KMC’s broomer machines that vacuum dust and blow it up in the windOn Thursday, Arun Rana, a resident of Ratopul, shared a video on Facebook of a small white broomer machine cleaning the road in his locality. The video shows two round-wheel sweeper vacuums noisily collecting dust and emitting all of it from its roof.
On Thursday, Arun Rana, a resident of Ratopul, shared a video on Facebook of a small white broomer machine cleaning the road in his locality. The video shows two round-wheel sweeper vacuums noisily collecting dust and emitting all of it from its roof.
“Can we call this cleaning?” asks Rana on the video.
In the video, Rana congratulates Kathmandu Metropolitan City (KMC) Mayor Bidya Sundar Shakya on his effort in making Kathmandu a ‘liveable one’—a promise the Mayor has made time and again. “Is this the greener, dust-free city promised by our Mayor?” he questions in the video.
For the past month, the Kathmandu Metropolitan City (KMC), in collaboration with the Department of Roads (DoR), has been using broomer machines on most evenings in an attempt to clean Kathmandu’s roads. The metropolis has implemented this task in 15 different routes in the metropolis as part of KMC’s ‘City Beautification Aid’ Programme, which started from November 25.
These machines are also cleaning roads in other parts of Kathmandu, like Putalisadak. A few days ago, when the Post visited the area, a small white broomer machines was ‘cleaning’ the road, all the while emitting noise and dust all around. The scene was interesting: pedestrians were running away from the area fearing the dust, while shop owners were pulling down their shutters in order to escape the dust.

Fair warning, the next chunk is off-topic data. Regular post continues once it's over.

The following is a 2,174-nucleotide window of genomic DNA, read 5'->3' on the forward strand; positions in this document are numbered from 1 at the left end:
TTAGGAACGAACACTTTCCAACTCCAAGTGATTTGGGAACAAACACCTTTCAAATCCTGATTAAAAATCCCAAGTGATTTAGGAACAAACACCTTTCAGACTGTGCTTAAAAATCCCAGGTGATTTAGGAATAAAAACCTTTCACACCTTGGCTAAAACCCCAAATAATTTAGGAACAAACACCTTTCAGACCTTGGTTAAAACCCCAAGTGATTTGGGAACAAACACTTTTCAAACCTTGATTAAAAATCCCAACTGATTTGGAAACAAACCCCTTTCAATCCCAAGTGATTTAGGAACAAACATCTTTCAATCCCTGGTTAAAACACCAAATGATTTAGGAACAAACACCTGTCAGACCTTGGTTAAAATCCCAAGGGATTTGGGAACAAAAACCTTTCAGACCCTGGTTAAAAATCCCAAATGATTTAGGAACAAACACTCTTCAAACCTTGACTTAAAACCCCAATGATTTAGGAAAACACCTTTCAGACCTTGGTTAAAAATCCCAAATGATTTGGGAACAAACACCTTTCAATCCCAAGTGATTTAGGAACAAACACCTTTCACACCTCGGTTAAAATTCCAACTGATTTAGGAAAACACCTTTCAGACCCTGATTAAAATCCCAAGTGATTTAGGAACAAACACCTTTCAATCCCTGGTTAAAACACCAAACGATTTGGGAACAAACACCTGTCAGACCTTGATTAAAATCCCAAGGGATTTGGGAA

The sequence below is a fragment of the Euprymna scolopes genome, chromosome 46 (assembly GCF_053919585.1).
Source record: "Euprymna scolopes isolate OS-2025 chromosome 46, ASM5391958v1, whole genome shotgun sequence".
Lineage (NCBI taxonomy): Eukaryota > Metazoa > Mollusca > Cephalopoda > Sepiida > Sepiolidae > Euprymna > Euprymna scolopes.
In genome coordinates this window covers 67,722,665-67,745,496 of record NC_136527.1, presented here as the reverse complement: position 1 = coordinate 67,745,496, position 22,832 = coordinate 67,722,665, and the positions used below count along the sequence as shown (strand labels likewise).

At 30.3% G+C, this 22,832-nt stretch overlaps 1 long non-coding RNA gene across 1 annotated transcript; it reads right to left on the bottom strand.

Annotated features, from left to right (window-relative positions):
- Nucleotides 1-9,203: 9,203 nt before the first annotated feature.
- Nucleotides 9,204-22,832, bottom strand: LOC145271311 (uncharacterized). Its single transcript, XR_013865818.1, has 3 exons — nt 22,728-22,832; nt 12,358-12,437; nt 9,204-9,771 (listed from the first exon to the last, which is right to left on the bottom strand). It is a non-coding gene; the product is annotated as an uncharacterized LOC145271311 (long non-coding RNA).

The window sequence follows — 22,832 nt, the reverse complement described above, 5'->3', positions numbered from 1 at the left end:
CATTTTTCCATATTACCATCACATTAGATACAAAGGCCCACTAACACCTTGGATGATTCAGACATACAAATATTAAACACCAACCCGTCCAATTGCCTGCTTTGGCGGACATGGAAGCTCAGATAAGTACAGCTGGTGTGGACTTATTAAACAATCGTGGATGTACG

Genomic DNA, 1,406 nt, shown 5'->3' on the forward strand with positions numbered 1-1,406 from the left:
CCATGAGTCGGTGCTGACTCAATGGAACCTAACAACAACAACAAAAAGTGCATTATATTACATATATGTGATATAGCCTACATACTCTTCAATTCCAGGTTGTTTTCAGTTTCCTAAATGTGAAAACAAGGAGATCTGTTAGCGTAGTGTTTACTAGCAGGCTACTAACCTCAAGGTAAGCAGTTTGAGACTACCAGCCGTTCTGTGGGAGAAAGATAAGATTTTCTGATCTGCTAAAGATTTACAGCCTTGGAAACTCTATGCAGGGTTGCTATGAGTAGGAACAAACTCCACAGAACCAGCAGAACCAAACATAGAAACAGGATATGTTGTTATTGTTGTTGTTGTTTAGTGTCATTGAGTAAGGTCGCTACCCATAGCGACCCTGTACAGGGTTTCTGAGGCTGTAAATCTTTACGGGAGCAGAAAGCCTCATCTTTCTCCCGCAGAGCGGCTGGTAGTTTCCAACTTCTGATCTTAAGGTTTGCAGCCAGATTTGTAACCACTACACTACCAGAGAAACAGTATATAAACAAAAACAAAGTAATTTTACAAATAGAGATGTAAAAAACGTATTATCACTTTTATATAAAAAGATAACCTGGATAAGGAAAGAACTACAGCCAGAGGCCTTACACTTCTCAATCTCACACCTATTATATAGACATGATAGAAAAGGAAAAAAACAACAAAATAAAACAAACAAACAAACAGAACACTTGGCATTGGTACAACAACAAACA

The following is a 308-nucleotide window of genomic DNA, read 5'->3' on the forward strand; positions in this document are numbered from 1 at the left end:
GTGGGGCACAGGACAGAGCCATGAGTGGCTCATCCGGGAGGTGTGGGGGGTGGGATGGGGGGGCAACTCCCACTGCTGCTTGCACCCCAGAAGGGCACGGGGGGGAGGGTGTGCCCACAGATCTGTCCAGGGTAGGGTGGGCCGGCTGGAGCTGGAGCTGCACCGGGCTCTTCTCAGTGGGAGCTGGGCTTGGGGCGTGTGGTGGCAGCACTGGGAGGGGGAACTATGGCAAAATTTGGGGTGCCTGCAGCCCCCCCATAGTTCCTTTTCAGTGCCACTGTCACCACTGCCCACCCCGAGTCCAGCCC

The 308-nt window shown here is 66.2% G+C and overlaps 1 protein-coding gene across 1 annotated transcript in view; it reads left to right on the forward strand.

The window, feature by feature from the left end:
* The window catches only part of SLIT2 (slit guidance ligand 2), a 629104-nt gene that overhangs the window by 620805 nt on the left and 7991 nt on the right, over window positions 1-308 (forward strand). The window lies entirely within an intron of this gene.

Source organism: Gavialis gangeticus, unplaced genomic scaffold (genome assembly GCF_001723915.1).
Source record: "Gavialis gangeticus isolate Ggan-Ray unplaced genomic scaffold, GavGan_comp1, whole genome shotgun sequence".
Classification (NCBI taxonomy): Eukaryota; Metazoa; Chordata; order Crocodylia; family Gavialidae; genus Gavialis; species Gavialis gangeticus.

“In the name of cleaning, the authority is terrorising us with dust and noise pollution,” said Roshan Pradhan, a local from Putalisadak. “I don’t know why the authorities are using defunct machines to clean the city,”he added.
Even after nearly two years at the office, KMC Mayor Shakya has not been able to bring new broomer machines as he had promised. Last year, while unveiling its 30-point immediate action plan, the KMC had vowed to buy 10 broomer machines to clean the dusty roads but could not succeed.
“It’s KMC’s responsibility to clean the roads, and we are just voluntarily helping them,” said Tek Raj Bohara, senior Divisional Engineer at Heavy Equipment under DoR. “The machine sprinkles water before collecting the dust. But we don’t know why the dust level is so high on the road. I guess it’s because of shortage of water.” He said that the four machines—brought in from Italy and India three years ago—are owned by the DoR.
Again, before the KMC celebrated its 24th anniversary, the metropolis on the first week of December sent five officials to Italy to inspect broomer machines. When the Post contacted KMC’s spokesperson, Ishwor Man Dangol, he said that the KMC plans to have five machines up-and-running in three months’ time.